1

I have a tiff file having 3 bands R, G, B. I used the following program in R to obtain the pixel values for each band separately.

r<- raster("lena.tiff", band = 1)
writeRaster(r, filename = "lenadd.asc", format = "ascii", datatype= 'INT4U')

It gave me an ascii file containing the pixel values for R band. Similarly, by changing the band value to 2 and 3, I can get the other two files. However, I want to export the data in excel format. But I suppose, writeRaster command doesn't support xlsx format. So, can someone please suggest me any alternative of writeRaster command so that I can export my RGB data in excel format?

I am new to R so pardon me if the question is too trivial.

Edited :

class : RasterLayer

band : 1 (of 3 bands)

dimensions : 512, 512, 262144 (nrow, ncol, ncell)

resolution : 1, 1 (x, y)

extent : 0, 512, 0, 512 (xmin, xmax, ymin, ymax)

coord. ref. : NA

data source : C:\Users\lenovo\Documents\lena.tiff

names : lena

values : 0, 255 (min, max)

  • You should probably explain a bit more how you want the data formatted i Excel - do you want the data laid out in a grid, with a new sheet for each lf the channels? Or as a single sheet with five columns - row number, column number, R, G, B values? – Spacedman Jun 19 '17 at 15:15
  • @Spacedman I want the data laid out in a grid with a new sheet for each of the channels. – Dark_Knight Jun 19 '17 at 15:47
1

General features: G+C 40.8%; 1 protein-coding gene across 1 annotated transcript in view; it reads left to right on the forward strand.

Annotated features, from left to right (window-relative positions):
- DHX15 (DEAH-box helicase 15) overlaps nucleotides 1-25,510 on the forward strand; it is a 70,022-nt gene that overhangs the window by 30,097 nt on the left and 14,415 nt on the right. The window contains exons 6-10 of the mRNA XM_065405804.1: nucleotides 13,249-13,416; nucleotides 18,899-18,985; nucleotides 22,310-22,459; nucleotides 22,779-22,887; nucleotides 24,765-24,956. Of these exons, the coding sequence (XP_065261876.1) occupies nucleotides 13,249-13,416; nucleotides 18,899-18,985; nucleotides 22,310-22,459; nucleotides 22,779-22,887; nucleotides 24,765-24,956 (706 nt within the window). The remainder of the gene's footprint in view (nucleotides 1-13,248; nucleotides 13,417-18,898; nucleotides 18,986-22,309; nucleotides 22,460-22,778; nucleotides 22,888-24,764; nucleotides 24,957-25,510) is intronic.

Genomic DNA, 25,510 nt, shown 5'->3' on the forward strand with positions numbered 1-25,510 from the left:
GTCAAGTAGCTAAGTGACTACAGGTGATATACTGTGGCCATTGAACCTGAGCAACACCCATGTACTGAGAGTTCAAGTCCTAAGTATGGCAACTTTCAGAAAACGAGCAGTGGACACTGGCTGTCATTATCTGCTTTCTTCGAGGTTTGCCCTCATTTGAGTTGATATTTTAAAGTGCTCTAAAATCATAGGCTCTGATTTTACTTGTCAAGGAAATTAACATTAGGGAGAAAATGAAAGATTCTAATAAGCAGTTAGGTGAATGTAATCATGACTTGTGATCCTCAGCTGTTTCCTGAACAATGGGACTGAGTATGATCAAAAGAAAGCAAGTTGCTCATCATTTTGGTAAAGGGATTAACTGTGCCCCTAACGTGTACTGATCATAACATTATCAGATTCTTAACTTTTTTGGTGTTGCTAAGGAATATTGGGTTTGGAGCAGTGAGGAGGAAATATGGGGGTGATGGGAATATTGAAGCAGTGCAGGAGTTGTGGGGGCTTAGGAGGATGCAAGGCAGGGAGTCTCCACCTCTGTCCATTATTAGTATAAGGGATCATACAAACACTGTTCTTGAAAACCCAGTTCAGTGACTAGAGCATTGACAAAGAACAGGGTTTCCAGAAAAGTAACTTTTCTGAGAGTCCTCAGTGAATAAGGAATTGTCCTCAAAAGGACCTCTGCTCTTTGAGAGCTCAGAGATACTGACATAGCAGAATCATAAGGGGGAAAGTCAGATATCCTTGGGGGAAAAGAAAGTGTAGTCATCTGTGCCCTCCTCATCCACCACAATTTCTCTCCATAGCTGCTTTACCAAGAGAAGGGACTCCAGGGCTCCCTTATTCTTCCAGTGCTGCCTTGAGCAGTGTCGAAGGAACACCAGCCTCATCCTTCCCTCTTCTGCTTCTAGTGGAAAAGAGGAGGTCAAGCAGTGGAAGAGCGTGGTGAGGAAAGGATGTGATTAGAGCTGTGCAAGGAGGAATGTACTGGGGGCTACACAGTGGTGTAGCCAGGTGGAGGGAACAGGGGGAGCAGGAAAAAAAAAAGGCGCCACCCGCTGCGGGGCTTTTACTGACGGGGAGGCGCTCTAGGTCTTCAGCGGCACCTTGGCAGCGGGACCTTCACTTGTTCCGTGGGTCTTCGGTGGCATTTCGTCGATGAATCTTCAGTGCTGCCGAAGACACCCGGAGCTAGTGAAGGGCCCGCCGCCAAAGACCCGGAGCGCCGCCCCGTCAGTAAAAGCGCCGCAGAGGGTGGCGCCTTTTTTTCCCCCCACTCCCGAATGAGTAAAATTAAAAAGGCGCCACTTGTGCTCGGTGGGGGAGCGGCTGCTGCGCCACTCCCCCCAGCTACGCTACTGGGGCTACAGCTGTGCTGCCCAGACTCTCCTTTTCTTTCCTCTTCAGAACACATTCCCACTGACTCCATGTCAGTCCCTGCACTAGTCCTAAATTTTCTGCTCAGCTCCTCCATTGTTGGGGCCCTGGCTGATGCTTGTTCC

Here is a function that uses raster and xlsx packages to write a multi-band raster to an Excel spreadsheet, one band per sheet, in a gridded format:

stack_to_xlsx <- function(rs, filename){
    w = createWorkbook()
    for(i in 1:nlayers(rs)){
        cs = createSheet(w, sheetName = paste0("Band-",i))
        dr = raster::as.data.frame(raster::as.matrix(raster(rs,i)))
        addDataFrame(
            dr,
            cs
            )
    }
    saveWorkbook(w, filename)
}

And here's a usage:

Use stack to read in all the bands:

> rs = stack("./preston.tiff")

This is quite a large tiff so I crop it down a bit:

> rsc = stack(crop(rs, extent(350172.7, 351308.5, 429508.1, 430840 )))
> dim(rsc)
[1] 118 100   4
> stack_to_xlsx(rsc, "crop.xls")
> 

Now open crop.xls in Excel (Or OpenOffice, that also works).

  • The program runs but there isn't any file exported. – Dark_Knight Jun 19 '17 at 16:50
  • How did you load the tiff? What dimension was it? How did you run the stack_to_xls function? What exactly did you type? – Spacedman Jun 19 '17 at 16:53
  • sorry, got it.. – Dark_Knight Jun 19 '17 at 16:56

Your Answer

By clicking “Post Your Answer”, you agree to our terms of service, privacy policy and cookie policy

Not the answer you're looking for? Browse other questions tagged or ask your own question.